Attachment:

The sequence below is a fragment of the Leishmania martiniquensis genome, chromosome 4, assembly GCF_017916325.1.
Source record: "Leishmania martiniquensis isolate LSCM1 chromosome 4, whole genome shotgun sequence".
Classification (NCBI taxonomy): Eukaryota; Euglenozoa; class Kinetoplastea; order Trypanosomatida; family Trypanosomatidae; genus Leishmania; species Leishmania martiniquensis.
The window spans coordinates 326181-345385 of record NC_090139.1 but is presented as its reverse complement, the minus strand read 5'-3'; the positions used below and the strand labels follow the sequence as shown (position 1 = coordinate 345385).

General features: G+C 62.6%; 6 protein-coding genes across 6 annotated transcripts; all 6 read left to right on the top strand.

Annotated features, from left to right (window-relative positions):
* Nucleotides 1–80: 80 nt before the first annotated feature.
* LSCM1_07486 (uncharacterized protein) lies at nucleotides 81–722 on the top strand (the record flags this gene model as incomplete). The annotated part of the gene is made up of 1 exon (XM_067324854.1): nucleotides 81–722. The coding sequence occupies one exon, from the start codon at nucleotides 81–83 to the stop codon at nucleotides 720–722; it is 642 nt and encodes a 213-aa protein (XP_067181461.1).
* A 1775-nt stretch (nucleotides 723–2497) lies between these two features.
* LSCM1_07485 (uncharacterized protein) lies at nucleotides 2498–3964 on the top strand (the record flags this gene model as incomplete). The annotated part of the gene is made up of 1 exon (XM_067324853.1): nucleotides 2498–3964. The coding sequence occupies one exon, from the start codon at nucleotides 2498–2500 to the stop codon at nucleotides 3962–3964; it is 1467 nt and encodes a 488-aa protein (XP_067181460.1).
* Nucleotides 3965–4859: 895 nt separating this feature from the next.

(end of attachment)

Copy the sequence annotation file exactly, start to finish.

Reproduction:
The sequence below is a fragment of the Leishmania martiniquensis genome, chromosome 4, assembly GCF_017916325.1.
Source record: "Leishmania martiniquensis isolate LSCM1 chromosome 4, whole genome shotgun sequence".
Classification (NCBI taxonomy): Eukaryota; Euglenozoa; class Kinetoplastea; order Trypanosomatida; family Trypanosomatidae; genus Leishmania; species Leishmania martiniquensis.
The window spans coordinates 326181-345385 of record NC_090139.1 but is presented as its reverse complement, the minus strand read 5'-3'; the positions used below and the strand labels follow the sequence as shown (position 1 = coordinate 345385).

General features: G+C 62.6%; 6 protein-coding genes across 6 annotated transcripts; all 6 read left to right on the top strand.

Annotated features, from left to right (window-relative positions):
* Nucleotides 1–80: 80 nt before the first annotated feature.
* LSCM1_07486 (uncharacterized protein) lies at nucleotides 81–722 on the top strand (the record flags this gene model as incomplete). The annotated part of the gene is made up of 1 exon (XM_067324854.1): nucleotides 81–722. The coding sequence occupies one exon, from the start codon at nucleotides 81–83 to the stop codon at nucleotides 720–722; it is 642 nt and encodes a 213-aa protein (XP_067181461.1).
* A 1775-nt stretch (nucleotides 723–2497) lies between these two features.
* LSCM1_07485 (uncharacterized protein) lies at nucleotides 2498–3964 on the top strand (the record flags this gene model as incomplete). The annotated part of the gene is made up of 1 exon (XM_067324853.1): nucleotides 2498–3964. The coding sequence occupies one exon, from the start codon at nucleotides 2498–2500 to the stop codon at nucleotides 3962–3964; it is 1467 nt and encodes a 488-aa protein (XP_067181460.1).
* Nucleotides 3965–4859: 895 nt separating this feature from the next.